By Andréa Barretto/Diálogo August 05, 2020 In Brazil, indigenous peoples are among the populations with the highest coronavirus mortality rate, which is 150 percent higher than the country’s average. The infection rate of the disease is also 84 percent higher among these communities, affecting 759 indigenous people per 100,000 inhabitants, while the average in Brazil is 413.Since May, the Ministry of Defense, in conjunction with the Ministry of Health, the Armed Forces, and health professionals, has been providing medical services and basic supplies, including personal protective equipment and food, to indigenous populations across Brazil.None of the 200 COVID-19 tests conducted in late June, early July 2020, for the Yanomami and Raposa Serra do Sol populations came back positive. (Photo: Igor Soares/Brazilian Ministry of Defense’s Communications Office)The most recent operation was the interministerial mission for the indigenous people of Roraima, in the northern part of the country. This mission is part of the COVID-19 operation, which includes various activities from the federal government to combat the coronavirus. Between June 30 and July 4, Yanomami villages and Raposa Serra do Sol territories, which are among the largest indigenous territories in Brazil, and home to isolated indigenous communities, received 3,858 medical and nursing services.Locals were able to receive pediatric, gynecological, general, and infectious disease care. In total, 21 health care professionals from the Armed Forces contributed to the medical care for indigenous people, working in partnership with the health teams on site.Two hundred and nine people suspected of having COVID-19 were also tested. “Nobody was infected in the region. This is a good sign,” said Robson Santos da Silva, special secretary of Indigenous Health, speaking about the tests conducted in indigenous territories.Logistics effortA total of 4 tons of supplies were distributed to the Yanomami and Raposa Serra do Sol indigenous tribes, which included surgical masks, hand sanitizer, gloves, caps, hospital gowns, medications, and basic food baskets. The Brazilian Air Force (FAB, in Portuguese) helped the interministerial mission with its aircraft and service members to carry and distribute the supplies.FAB is also responsible for transporting the professional teams, which this time traveled onboard the KC-390, the largest military freighter in Latin America.Crisis cabinetThe Security Cabinet of the Office of the President, with the participation of civil and judicial institutions, coordinates the effort to prevent the spread of COVID-19 among the indigenous people, through a newly created crisis cabinet.On July 17, the team had their first meeting to develop strategies and create sanitation barriers in 31 territories with the presence of isolated indigenous populations.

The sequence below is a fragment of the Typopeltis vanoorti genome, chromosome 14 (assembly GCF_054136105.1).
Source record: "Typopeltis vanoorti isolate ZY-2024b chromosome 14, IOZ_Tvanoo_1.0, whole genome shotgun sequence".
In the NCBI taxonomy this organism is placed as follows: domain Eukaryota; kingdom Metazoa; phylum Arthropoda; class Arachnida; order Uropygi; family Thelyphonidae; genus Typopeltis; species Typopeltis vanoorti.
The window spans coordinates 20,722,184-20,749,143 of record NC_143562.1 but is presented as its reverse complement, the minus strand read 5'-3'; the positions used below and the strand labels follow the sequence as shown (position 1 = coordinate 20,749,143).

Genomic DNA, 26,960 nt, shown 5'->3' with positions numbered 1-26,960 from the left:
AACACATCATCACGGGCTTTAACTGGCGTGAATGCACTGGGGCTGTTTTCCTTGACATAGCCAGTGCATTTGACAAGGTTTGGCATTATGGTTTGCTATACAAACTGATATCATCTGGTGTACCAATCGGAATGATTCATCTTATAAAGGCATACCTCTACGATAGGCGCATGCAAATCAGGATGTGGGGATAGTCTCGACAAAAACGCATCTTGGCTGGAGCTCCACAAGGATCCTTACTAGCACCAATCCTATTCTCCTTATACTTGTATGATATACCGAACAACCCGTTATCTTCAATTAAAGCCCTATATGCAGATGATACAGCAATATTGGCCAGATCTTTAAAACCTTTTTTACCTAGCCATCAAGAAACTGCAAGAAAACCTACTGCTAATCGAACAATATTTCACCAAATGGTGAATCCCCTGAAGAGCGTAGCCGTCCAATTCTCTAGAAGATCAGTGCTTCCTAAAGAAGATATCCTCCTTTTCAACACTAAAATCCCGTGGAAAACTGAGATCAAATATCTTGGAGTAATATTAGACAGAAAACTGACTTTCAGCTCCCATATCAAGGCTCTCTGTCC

Whelan sustained the injury during the Republic of Ireland’s 1-1 draw with Germany in Gelsenkirchen on October 14, forcing him off after 54 minutes of the Euro 2016 qualifier. The 30-year-old subsequently missed Stoke’s 2-1 victory over Swansea on Saturday, and is now unlikely to return until early December. Press Association Stoke midfielder Glenn Whelan has been ruled out for up to six weeks with a fracture of the right leg. It means Whelan will also miss Ireland’s group game with Scotland on November 14, along with a number of Stoke fixtures. City manager Mark Hughes said: “He got a kick on the outside of his leg, and there is a slight fracture there. “He’s not been put into a plaster cast. We’re going to try and manage it without that because Glenn feels he’ll get back sooner. “But the likelihood is he’s going to be out for four to six weeks I’d imagine, which is a blow for Glenn obviously because he is a big part of what we’re doing, and we’ll miss him. “He’s been playing really well of late, but we’ll get him back as soon as we can. “As for Ireland, knowing Glenn he’ll try and make himself available, but my feeling is the game will be too soon for him. “You have to let nature take it course. With fractures you have to give them enough time to heal.”